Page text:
In the 1920s, along with August Sander, Hugo Schmölz and his son Karl Hugo Schmölz, Mantz was considered one of Cologne's most influential photographers. Even so, there has never been a comprehensive retrospective of his work in Germany. Fortunately, however, the Bonnefanten Museum in Maastricht is currently hosting a magnificent exhibition of his work, accompanied by a thick catalogue published by Hannibal Verlag. The fact that Mantz's work is being exhibited in this Dutch city some forty years after his death can be explained by his biography. In addition to his photography atelier in Cologne's Hohenstaufenring, he had already set up a second studio in Maastricht in 1932. It was not only the tough economic situation in Germany that had led to this step, but, more importantly, the rising National Socialism that threatened his very existence due to his Jewish heritage. He left Cologne in 1938, following the November pogroms, and moved permanently to Maastricht. The commissions he received there changed his subject matter: now his focus was more on photographing people, especially children, and everyday subjects. His static architectural photography expanded to include more spontaneous portrait and snapshot photography.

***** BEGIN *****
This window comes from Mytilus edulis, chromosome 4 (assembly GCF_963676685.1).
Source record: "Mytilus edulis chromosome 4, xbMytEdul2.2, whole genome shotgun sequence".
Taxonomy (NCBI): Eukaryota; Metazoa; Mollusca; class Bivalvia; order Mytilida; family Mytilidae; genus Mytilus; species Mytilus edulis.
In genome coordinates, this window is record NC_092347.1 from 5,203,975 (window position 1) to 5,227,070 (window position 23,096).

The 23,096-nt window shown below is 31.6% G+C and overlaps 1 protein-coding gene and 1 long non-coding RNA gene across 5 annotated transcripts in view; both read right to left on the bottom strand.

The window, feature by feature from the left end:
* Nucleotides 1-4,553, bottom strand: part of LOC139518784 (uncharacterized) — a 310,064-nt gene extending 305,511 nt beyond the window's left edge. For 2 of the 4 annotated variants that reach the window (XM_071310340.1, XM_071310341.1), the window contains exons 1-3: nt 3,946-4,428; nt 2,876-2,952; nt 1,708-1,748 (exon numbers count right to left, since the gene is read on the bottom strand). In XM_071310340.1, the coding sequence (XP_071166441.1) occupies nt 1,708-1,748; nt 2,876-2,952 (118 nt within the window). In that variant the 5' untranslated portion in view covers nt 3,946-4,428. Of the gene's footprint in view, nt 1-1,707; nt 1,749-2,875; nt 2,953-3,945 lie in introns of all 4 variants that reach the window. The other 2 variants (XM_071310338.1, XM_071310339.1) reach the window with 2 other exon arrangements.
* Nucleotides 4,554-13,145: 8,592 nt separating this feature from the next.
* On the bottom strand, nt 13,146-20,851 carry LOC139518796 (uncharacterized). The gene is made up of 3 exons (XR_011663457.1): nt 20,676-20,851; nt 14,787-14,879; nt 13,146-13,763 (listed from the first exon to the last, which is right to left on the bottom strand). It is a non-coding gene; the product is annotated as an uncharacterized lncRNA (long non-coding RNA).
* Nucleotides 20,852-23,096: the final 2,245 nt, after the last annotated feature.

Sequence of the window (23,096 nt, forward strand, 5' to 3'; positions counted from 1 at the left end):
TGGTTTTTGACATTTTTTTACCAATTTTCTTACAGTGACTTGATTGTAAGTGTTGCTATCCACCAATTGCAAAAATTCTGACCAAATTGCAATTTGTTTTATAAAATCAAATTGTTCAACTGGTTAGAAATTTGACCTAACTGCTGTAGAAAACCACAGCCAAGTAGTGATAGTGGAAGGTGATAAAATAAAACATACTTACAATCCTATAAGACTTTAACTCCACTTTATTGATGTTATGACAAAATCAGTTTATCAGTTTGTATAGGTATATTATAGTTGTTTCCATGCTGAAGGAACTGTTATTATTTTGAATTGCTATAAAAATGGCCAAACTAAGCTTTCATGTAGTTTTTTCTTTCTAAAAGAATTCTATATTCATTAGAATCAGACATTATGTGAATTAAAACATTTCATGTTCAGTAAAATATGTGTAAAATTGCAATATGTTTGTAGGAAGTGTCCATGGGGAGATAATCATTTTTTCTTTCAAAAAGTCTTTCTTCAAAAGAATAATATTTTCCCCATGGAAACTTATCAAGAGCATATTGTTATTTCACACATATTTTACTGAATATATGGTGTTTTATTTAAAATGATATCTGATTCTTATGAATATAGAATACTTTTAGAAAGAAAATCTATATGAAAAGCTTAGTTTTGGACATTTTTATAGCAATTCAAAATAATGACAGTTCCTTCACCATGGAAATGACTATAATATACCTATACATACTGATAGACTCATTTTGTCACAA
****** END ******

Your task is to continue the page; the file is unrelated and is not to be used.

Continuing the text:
Even so, it is his architectural photography that is the focal point of both the book and the exhibition; though some of his personal work, especially his portraiture, is also present. The “perfect eye” is what it is all about: a successful tribute to Werner Mantz's work and life, including supplementary texts in the book, and an overall generous supply of his photography. (Ulrich Rüter)
Werner Mantz: The Perfect Eye
With texts by Frits Gierstberg, Stijn Huijts, Huub Smeets, Charlotte Mantz and Clément Mantz.
320 pages, over 270 black and white images, 32 x 24 cm.
Editions available in English, Dutch, and German.
The exhibition at the Bonnefanten Museum Maastricht runs until February 26.